Sunday, March 26, 2017

Sunday Sermon, March 26 -- St Joseph and Joseph the Patriarch (Father Ryan Erlenbush, Corpus Christi)

We consider the many ways in which Joseph the Patriarch of the Old Testament foreshadows St Joseph of the New Testament.

They share the same name, and have fathers of the same name. St Joseph is also loved by God and given many graces, especially being forgiven original sin while in the womb and preserved from every actual sin (this is foreshadowed in the cloak given Joseph in the Old Testament). The Patriarch was pure in his relations with Potiphar's wife, and St Joseph was most pure in maintaining perpetual virginity. The Patriarch was made "master of [Pharaoh's] household, and ruler of all his possessions," even as St Joseph was head of the Holy Family. The Patriarch provided grain for the world, St Joseph stored up the true Bread of Life.

Finally, the Patriarch was at first not recognized by his brothers in their need, so also it is only in these last days that the Church has come to call upon St Joseph and recognize him in her public devotions as the Universal Patron!


Listen online [here]!



Saturday, March 25, 2017

Daily Sermons, March 22-25 (Father Ryan Erlenbush, Corpus Christi Parish)

Sermons from Daily Masses, March 21-25.
Human Customs, Lent, Love, Annunciation.

Wednesday, March 22, 2017

Sunday Sermon, March 19 -- Why We Don't Follow the Old Law, and Seder Meals (Father Ryan Erlenbush, Corpus Christi Parish)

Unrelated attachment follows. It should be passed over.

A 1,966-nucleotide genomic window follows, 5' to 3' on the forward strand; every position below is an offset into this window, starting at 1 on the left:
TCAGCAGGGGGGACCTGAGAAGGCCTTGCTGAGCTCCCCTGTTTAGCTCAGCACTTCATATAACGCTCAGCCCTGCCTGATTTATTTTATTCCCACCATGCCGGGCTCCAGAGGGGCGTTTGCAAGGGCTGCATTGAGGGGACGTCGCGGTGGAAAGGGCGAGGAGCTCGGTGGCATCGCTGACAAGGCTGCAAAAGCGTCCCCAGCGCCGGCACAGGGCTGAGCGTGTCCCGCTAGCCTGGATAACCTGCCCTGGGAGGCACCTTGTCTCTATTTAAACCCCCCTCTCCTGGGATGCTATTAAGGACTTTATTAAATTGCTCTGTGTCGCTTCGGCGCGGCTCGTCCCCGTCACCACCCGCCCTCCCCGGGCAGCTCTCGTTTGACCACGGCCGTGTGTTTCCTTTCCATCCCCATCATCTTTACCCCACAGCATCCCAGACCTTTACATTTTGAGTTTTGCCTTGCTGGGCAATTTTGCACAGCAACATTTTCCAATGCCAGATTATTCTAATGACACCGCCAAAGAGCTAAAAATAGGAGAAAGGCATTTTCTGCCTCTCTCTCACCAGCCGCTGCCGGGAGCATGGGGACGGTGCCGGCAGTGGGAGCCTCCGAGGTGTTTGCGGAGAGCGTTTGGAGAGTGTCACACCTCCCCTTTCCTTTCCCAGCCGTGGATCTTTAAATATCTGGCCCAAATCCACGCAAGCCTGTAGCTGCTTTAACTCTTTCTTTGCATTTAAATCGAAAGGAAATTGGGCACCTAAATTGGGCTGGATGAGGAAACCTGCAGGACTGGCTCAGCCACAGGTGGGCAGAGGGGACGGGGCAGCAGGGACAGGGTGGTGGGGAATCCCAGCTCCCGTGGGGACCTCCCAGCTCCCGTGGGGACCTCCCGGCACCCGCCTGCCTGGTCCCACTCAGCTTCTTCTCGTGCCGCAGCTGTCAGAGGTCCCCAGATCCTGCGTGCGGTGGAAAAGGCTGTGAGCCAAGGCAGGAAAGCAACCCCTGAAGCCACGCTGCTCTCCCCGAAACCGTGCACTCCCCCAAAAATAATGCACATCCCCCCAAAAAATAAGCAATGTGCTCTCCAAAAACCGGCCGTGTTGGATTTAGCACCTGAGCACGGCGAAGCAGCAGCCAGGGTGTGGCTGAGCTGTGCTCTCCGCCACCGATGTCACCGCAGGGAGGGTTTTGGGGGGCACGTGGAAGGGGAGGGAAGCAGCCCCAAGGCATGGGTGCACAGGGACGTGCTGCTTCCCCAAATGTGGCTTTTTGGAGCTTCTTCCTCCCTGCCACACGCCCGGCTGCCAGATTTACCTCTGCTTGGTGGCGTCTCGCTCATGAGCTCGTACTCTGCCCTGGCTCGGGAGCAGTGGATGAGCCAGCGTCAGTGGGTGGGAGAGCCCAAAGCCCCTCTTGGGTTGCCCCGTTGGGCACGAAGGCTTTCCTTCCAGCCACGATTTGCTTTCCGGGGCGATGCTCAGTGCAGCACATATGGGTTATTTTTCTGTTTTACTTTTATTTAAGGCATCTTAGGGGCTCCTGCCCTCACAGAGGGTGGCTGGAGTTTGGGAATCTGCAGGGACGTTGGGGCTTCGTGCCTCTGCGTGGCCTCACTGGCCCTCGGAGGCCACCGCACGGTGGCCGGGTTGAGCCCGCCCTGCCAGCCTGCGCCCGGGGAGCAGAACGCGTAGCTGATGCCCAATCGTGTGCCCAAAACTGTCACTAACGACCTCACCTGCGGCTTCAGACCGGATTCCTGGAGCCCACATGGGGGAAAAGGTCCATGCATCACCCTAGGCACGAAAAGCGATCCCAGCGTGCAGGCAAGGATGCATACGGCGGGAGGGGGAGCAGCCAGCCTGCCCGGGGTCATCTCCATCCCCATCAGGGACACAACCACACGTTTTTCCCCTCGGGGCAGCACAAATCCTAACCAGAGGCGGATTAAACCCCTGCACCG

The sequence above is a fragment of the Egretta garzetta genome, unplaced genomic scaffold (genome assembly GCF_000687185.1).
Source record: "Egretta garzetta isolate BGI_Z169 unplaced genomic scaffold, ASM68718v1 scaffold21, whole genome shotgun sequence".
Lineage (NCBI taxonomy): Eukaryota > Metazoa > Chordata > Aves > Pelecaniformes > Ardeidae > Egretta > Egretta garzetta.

Christians no longer observe the ceremonial precepts of the Old Law -- we are permitted to eat all types of food, we do not observe ritual purity or washings, we don't even keep Saturday as our Holy Day. While the moral precepts (e.g. "honor thy father and thy mother", "thou shalt not kill", etc) remain, the ceremonies and all the external forms of Old Testament worship pass away.

Outward worship expresses interior faith. Abraham and Moses believed, "the Messiah WILL come", but we believe, "the Messiah HAS come". Thus, the rituals of the Old Law point to the Messiah who had not yet come, but the ceremonies of the New Law point to Jesus who has come and who will come again. Because the Messiah is come, it was necessary that the ceremonies of the Old pass away as they are fulfilled by the New.

Thus, it would be a form of false worship for a Catholic to participate in the ceremonies of the Old Law -- because this would imply that the Messiah has not yet come, and that Jesus is not the Messiah.

From this, it clearly follows that the Catholic cannot participate in the Jewish Seder meal at Passover time. Further, it is also inappropriate for Catholics to perform a "Christian version" of the Seder meal (the US Bishops explicitly forbade this in "God's Mercy Endures Forever" in 1988). 

It is also good to realize that the Last Supper was not a Seder meal, as the Seder didn't even exist at the time of Jesus. What was the Last Supper then? It was the Mass!


Sunday, March 19, 2017

Daily Sermons, March 14-18 (Father Ryan Erlenbush, Corpus Christi Parish)

Homilies from daily Masses, March 14 to 18.
The Law, Zebedee's Sons, The Rich Man, St Patrick, Total Consecration.


Tuesday, March 14 -- Jesus helps us fulfill the Law
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Wednesday, March 15 -- The Family of Zebedee's Sons
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Thursday, March 16 -- Lazarus and the Rich Man